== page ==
Sunday, August 26, 2007

Turn off the lights: you don't want to see this.

As if it was necessary to dim the solar rays so that the Bush administration could carry on its massacres discreetly. What's the point, when you can simply seal off towns, bust them up, and then let a former green beret posing as a reporter follow you around as you point out evil-doers and evil-dones? From time to time, there is a glimmer of good news: the troops openly saying the war is 'unwinnable', for example; the all-too-late withdrawal of troops from Basra, for another. But, with Democrat complicity assured, and little sign as yet that the antiwar movement is going to emerge from that canopy under which all life withers and dies, the Bush administration is going for the kill. This report, based on media reports, says Iraqi death rates resulting from the war have doubled in the last year, probably in large part due to the 'surge'. Now, I think you may remember me pointing out that the death rate had, according to the Lancet survey, doubled every year since the occupation began. If that trend has indeed continued, then there have been 1.3m excess deaths as a result of the war as of two months ago. For all that, Bush is so absurdly confident that he provocatively raises comparisons with Vietnam, while Cheney pushes for aggression against Iran. He doesn't have to worry - it isn't as if anyone is going to impeach him for anything he's done. Hardly any of it is being reported, at any rate.

The number of US troops in Iraq is at an all-time high, and there are 180,000 mercenaries at work alongside them. We hear that their operations are only beginning. We hear that the US is very disappointed with the Maliki government, and that US officials are starting to worry that the Iraqis can't hack democracy. As usual, the racist assumptions are wheeled out in support of the claim. A senior Republican from the House Select Committee on Intelligence says that Iraqi culture simply doesn't prepare its people for self-government - and so the troops must stay indefinitely. (At least this accurately summarises US elite thinking: it is always more obscene when Bush pretends that it is the arguments of opponents of the war that Iraqis are unfit for self-government.) And meanwhile Iyad Allawi - the ruthless thug who oversaw the destruction of Fallujah - is putting himself forward as the solution, and is paying Washington lobbyists $300,000 to promote him (this is how the old 'exile' community used to do business, in fact, which is how Makiya and Chalabi ended up bonding with neocons and Christian fundamentalists).

So, anyway, with all this happening, will someone kindly answer the following: why should any military opposition to the US, even 'Al Qaeda', stop what they are doing? I don't wish to blur important distinctions, or imply that 'Al Qaeda' has a legitimate war, but consider Bush's remarks to the National Endowment for Democracy in October 2005:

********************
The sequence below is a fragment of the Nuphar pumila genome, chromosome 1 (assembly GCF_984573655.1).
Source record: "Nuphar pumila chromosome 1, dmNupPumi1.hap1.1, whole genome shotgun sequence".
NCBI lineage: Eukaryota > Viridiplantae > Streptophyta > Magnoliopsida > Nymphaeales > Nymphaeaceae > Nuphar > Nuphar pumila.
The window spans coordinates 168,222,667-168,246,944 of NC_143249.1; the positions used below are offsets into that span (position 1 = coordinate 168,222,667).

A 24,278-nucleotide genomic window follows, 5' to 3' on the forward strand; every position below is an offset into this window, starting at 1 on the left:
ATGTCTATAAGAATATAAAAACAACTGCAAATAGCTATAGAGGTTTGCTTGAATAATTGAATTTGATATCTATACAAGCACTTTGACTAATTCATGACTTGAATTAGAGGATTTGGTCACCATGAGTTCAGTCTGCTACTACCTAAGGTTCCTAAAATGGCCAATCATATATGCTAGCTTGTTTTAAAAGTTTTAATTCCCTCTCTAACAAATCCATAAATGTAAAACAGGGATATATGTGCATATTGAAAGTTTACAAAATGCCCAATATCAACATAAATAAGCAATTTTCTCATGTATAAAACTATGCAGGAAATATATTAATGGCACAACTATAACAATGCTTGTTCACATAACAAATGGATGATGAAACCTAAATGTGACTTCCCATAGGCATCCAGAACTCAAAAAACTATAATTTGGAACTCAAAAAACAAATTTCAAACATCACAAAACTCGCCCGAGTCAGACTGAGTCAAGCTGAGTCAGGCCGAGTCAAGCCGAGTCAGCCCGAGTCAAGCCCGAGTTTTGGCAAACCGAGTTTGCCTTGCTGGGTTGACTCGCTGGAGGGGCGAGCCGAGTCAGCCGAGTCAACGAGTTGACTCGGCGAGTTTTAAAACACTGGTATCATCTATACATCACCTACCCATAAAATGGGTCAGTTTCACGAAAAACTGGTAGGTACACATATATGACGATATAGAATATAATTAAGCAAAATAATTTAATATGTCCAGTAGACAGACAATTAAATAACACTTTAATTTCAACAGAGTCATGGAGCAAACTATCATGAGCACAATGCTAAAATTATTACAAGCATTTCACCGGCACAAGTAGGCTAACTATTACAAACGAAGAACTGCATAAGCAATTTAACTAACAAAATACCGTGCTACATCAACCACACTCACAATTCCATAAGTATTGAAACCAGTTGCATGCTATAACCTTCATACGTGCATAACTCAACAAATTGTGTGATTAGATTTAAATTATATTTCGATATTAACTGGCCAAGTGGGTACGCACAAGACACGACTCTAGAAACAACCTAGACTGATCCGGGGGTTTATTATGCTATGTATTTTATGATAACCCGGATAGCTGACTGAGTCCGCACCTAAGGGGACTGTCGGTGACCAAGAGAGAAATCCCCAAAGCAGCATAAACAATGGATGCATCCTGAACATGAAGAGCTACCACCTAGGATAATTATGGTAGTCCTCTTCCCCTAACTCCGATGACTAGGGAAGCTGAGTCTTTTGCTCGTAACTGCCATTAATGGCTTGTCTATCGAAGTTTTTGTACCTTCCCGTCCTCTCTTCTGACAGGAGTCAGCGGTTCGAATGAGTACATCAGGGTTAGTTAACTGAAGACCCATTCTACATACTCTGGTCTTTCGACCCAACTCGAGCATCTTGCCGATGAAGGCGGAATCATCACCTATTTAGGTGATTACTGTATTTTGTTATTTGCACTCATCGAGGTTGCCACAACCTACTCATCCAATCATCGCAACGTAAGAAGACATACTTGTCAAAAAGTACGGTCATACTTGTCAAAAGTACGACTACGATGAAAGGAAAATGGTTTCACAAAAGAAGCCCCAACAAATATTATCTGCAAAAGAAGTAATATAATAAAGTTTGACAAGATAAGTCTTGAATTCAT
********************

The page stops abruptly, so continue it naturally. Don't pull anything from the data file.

Over the years, these extremists have used a litany of excuses for violence: Israeli presence on the West Bank or the U.S. military presence in Saudi Arabia or the defeat of the Taliban or the crusades of a thousand years ago.

In fact, we're not facing a set of grievances that can be soothed and addressed. We're facing a radical ideology with unalterable objectives: to enslave whole nations and intimidate the world.


Set aside the fact that demoting the political aspects of an insurgency, and emphasising the allegedly irrational aspects is a classical technique of empire. This is a transparent case of projection: the reality is that the fanatical, adept, resourceful, devoted, imaginative and uncompromising servants of American power have for years used a litancy of excuses for violence. Their foes don't face a set of grievances that can be soothed or addressed. They intend to enslave whole nations and intimidate the world. No bribe, no soothing gesture, and no appeasement could compel them to stop. On Bush's logic, there is no reason for any group engaged in a war against the US to cease its activities, even if thousands, tens of thousands, hundreds of thousands, or into the millions of people are killed. Intransigence in the service of one's interests, however one chooses to moralise them, is evidently considered a virtue by American policy makers (hence, surely, the constant references to Frontier mythology and in particular to America's Last Stand). I realise that by saying this I don't add anything to mankind's sum of knowledge, but the United States government poses a far greater threat to what is called, without a trace of irony, civilisation, than any of its opponents, however unpleasant. Since this happens to be unambiguously the case, and understood worldwide if polls are any guide, the remaining supporters of the 'war on terror' in any of its aspects, have the unenviable distinction of being morally inferior by a very long shot to the supporters of 'Al Qaeda'.